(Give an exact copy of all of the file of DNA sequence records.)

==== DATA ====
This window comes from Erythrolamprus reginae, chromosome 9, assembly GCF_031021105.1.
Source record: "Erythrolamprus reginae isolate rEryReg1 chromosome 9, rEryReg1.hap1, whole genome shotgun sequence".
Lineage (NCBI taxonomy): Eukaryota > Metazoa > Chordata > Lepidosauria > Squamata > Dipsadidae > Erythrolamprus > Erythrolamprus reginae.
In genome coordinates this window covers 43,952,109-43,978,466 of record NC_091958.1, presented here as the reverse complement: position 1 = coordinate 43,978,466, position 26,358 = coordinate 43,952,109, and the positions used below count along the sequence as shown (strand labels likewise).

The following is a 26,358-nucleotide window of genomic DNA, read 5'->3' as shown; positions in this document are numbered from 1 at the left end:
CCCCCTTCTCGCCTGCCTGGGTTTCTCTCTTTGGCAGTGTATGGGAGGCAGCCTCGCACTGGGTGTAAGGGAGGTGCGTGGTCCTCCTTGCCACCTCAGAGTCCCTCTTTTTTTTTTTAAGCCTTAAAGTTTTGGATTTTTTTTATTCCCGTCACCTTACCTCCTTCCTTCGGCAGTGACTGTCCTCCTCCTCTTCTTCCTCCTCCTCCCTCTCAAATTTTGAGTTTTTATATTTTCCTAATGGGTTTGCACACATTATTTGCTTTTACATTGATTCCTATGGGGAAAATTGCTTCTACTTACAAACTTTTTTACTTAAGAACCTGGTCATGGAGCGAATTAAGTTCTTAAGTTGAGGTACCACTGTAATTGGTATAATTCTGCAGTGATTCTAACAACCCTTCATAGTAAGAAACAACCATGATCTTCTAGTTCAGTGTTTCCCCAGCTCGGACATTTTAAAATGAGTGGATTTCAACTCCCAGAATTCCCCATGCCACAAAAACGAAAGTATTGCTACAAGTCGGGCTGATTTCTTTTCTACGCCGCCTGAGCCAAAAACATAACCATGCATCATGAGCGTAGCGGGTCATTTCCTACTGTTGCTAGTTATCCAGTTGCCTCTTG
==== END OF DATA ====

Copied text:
This window comes from Erythrolamprus reginae, chromosome 9, assembly GCF_031021105.1.
Source record: "Erythrolamprus reginae isolate rEryReg1 chromosome 9, rEryReg1.hap1, whole genome shotgun sequence".
Lineage (NCBI taxonomy): Eukaryota > Metazoa > Chordata > Lepidosauria > Squamata > Dipsadidae > Erythrolamprus > Erythrolamprus reginae.
In genome coordinates this window covers 43,952,109-43,978,466 of record NC_091958.1, presented here as the reverse complement: position 1 = coordinate 43,978,466, position 26,358 = coordinate 43,952,109, and the positions used below count along the sequence as shown (strand labels likewise).

The following is a 26,358-nucleotide window of genomic DNA, read 5'->3' as shown; positions in this document are numbered from 1 at the left end:
CCCCCTTCTCGCCTGCCTGGGTTTCTCTCTTTGGCAGTGTATGGGAGGCAGCCTCGCACTGGGTGTAAGGGAGGTGCGTGGTCCTCCTTGCCACCTCAGAGTCCCTCTTTTTTTTTTTAAGCCTTAAAGTTTTGGATTTTTTTTATTCCCGTCACCTTACCTCCTTCCTTCGGCAGTGACTGTCCTCCTCCTCTTCTTCCTCCTCCTCCCTCTCAAATTTTGAGTTTTTATATTTTCCTAATGGGTTTGCACACATTATTTGCTTTTACATTGATTCCTATGGGGAAAATTGCTTCTACTTACAAACTTTTTTACTTAAGAACCTGGTCATGGAGCGAATTAAGTTCTTAAGTTGAGGTACCACTGTAATTGGTATAATTCTGCAGTGATTCTAACAACCCTTCATAGTAAGAAACAACCATGATCTTCTAGTTCAGTGTTTCCCCAGCTCGGACATTTTAAAATGAGTGGATTTCAACTCCCAGAATTCCCCATGCCACAAAAACGAAAGTATTGCTACAAGTCGGGCTGATTTCTTTTCTACGCCGCCTGAGCCAAAAACATAACCATGCATCATGAGCGTAGCGGGTCATTTCCTACTGTTGCTAGTTATCCAGTTGCCTCTTG